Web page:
The Doors of the Sea -- David Bentley Hart.
Very gifted writer, first book I had to read in a while where I needed my dictionary constantly at the ready. He is a master in the way he uses words and constructs sentences.
A Tsunami happens, and then another wave of books hit to try to help us understand the horror of evil, pain, and suffering. Hart makes short work of Atheist commentary that disparages God in the wake of these sort of tragedies, then he moves into a debate on a Christians understanding of them.
Christians basically understand the relationship between God and evil in two ways.
Hart believes option #2 is wrong. He refers to it as total divine sovereignty and to him this belief is â€œa concept not shared by the authors of the New Testament.â€ (66). For Hart it is utterly â€œfoolish to allow hope to degenerate into banal confidence in Godâ€™s great planâ€. (70) Hart is convinced that â€œhabitual optimismâ€ is a big problem for authentic faith. God must not have anything to do in a provisional or transitory way with evil/pain/suffering. For God to require evil to bring about his good ends would make him less than the God he is. (72)
Harts fervor to remove Godâ€™s fingerprints, even if theologically remote, from anything that would be considered â€œbadâ€ sends him spinning wildly towards a good vs evil dualism. He recognizes the gnostic nature of this, but is willing to flirt with it anyway. Hart is not quite ready to make that jump. Early in his book he confesses â€œYes certainly, there is nothing, not even suffering or death, that cannot be providentially turned toward Godâ€™s good endsâ€....(35)
Hart glosses or ignores many of the passages of Scripture that lead others to conclude differently about Godâ€™s control over all things. (Job, Romans 9, Eph 1, Acts 2, Romans 5 Gen 50) His desire is that Christians embrace mystery when considering suffering and pain. â€œAs soon as one sheds the burden of the desire for total explanationâ€ is as soon as grace can do itâ€™s work. (68) He takes pains to distinguish between Godâ€™s will and Godâ€™s permission/providence. For example all the bad things we must endure are â€œNot desired by God but they are constrained by providence to serve his transcendent purposeâ€. He calls the doctrine of limited (definite) atonement a heresy and makes a short but violent attack on the battlements of reformed theology. After a few paragraphs he simply dismisses Calvin, lamenting that he didnâ€™t take â€œThe subtleties of high scholastic theology more seriouslyâ€. (94)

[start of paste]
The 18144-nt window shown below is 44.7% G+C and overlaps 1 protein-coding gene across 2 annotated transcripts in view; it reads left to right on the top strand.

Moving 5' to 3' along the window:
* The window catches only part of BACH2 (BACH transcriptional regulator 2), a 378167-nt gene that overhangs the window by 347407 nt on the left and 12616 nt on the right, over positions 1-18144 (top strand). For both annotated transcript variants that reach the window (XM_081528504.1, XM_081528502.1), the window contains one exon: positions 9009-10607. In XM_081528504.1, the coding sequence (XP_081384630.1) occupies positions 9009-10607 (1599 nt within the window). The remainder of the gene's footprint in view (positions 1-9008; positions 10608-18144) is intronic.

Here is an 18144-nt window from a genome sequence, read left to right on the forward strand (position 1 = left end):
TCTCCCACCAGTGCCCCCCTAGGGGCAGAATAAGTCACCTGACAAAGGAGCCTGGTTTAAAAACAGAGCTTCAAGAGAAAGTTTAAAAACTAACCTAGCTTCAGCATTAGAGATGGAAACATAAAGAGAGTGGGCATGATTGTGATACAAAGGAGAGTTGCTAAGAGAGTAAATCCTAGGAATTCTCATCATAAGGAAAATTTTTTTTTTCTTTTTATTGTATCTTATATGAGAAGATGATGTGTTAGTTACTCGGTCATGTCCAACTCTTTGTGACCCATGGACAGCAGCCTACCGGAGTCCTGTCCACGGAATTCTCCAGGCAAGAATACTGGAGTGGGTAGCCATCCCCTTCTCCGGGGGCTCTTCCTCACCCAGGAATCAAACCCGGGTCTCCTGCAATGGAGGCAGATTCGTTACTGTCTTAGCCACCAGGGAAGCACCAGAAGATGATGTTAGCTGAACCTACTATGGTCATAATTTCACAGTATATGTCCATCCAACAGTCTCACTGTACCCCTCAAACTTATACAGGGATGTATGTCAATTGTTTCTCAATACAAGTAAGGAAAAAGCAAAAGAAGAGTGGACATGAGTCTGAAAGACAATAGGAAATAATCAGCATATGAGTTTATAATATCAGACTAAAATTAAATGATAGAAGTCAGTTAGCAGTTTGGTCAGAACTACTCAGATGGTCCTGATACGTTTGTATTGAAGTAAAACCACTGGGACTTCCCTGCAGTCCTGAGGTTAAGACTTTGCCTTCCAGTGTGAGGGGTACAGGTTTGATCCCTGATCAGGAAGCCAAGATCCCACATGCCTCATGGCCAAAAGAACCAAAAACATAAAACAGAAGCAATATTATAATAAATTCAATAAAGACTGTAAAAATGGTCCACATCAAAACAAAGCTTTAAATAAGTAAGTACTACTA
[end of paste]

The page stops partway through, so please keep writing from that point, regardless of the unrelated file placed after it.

Hart concludes his book with the powerful statement â€œOur faith sets us free from optimism and teaches us instead to hope. When we look into the face of a dead child we do not see the face of God but the face of Godâ€™s enemy. (103-104)
Harts efforts failed to dislodge me from believing option #2. I agree that evil is real, that Godâ€™s heart is saddened by our sorrow, that there is definitely incomprehensible mystery in all of this, but I continue to believe that Godâ€™s hand is at work in all things -- even pain and suffering and death. Hart criticizes optimism, but praises hope, this was confusing to me. As I see it both my hope and my optimism is in and comes from a good God who is in control.
When I look into the face of a dead child I see sorrow. I see what breaks Godâ€™s heart. I can even see Godâ€™s enemy. But I also see God. I see him carrying this little one through the veil of death, safely to her true home. God knew all along this would happen and God is good - not safe - but good.
The question on the front of the cover: â€œWhere was God in the Tsunami?â€ is never directly answered by Hart; however, from reading the book, the answer is unmistakable -- He wasnâ€™t.